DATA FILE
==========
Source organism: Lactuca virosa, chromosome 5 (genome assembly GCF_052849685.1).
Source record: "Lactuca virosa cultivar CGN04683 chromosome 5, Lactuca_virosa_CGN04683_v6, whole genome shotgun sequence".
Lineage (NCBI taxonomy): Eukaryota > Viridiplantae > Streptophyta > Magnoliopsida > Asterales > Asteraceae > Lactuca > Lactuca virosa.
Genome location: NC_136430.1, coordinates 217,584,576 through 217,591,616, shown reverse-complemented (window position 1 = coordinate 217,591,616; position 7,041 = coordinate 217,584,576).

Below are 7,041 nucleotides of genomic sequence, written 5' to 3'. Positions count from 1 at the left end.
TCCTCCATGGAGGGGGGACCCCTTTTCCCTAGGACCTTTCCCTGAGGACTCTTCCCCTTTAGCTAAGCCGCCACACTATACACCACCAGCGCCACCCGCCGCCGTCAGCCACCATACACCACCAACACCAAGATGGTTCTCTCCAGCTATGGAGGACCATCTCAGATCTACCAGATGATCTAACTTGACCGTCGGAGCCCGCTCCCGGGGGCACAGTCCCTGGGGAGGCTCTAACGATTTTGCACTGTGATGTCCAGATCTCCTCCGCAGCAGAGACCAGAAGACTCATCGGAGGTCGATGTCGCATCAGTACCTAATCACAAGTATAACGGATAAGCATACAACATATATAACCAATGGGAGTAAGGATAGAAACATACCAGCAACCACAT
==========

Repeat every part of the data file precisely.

Source organism: Lactuca virosa, chromosome 5 (genome assembly GCF_052849685.1).
Source record: "Lactuca virosa cultivar CGN04683 chromosome 5, Lactuca_virosa_CGN04683_v6, whole genome shotgun sequence".
Lineage (NCBI taxonomy): Eukaryota > Viridiplantae > Streptophyta > Magnoliopsida > Asterales > Asteraceae > Lactuca > Lactuca virosa.
Genome location: NC_136430.1, coordinates 217,584,576 through 217,591,616, shown reverse-complemented (window position 1 = coordinate 217,591,616; position 7,041 = coordinate 217,584,576).

Below are 7,041 nucleotides of genomic sequence, written 5' to 3'. Positions count from 1 at the left end.
TCCTCCATGGAGGGGGGACCCCTTTTCCCTAGGACCTTTCCCTGAGGACTCTTCCCCTTTAGCTAAGCCGCCACACTATACACCACCAGCGCCACCCGCCGCCGTCAGCCACCATACACCACCAACACCAAGATGGTTCTCTCCAGCTATGGAGGACCATCTCAGATCTACCAGATGATCTAACTTGACCGTCGGAGCCCGCTCCCGGGGGCACAGTCCCTGGGGAGGCTCTAACGATTTTGCACTGTGATGTCCAGATCTCCTCCGCAGCAGAGACCAGAAGACTCATCGGAGGTCGATGTCGCATCAGTACCTAATCACAAGTATAACGGATAAGCATACAACATATATAACCAATGGGAGTAAGGATAGAAACATACCAGCAACCACAT